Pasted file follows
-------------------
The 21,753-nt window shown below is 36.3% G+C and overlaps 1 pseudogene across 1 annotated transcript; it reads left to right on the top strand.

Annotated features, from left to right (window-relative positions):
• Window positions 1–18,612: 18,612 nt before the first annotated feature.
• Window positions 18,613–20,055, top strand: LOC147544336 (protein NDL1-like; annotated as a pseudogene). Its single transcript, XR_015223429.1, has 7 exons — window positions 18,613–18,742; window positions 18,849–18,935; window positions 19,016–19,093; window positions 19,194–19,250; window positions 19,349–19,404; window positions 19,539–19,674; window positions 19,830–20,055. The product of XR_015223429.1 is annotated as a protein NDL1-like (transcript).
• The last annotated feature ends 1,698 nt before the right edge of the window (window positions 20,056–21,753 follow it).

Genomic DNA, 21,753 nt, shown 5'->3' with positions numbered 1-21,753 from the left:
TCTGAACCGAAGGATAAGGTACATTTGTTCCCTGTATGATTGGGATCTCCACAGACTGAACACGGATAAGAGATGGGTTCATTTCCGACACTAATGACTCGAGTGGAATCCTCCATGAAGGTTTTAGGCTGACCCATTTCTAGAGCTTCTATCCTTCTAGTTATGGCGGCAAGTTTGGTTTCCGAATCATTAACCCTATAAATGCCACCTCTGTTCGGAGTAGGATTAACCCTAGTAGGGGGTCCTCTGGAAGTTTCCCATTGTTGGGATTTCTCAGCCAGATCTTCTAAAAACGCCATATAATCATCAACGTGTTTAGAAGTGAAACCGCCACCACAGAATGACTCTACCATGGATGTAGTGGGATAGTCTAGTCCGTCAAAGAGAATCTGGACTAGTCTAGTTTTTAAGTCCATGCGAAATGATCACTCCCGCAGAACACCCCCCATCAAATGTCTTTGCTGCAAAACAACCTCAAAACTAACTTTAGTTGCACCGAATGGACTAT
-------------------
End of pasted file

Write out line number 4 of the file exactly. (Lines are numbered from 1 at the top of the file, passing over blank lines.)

• Window positions 18,613–20,055, top strand: LOC147544336 (protein NDL1-like; annotated as a pseudogene). Its single transcript, XR_015223429.1, has 7 exons — window positions 18,613–18,742; window positions 18,849–18,935; window positions 19,016–19,093; window positions 19,194–19,250; window positions 19,349–19,404; window positions 19,539–19,674; window positions 19,830–20,055. The product of XR_015223429.1 is annotated as a protein NDL1-like (transcript).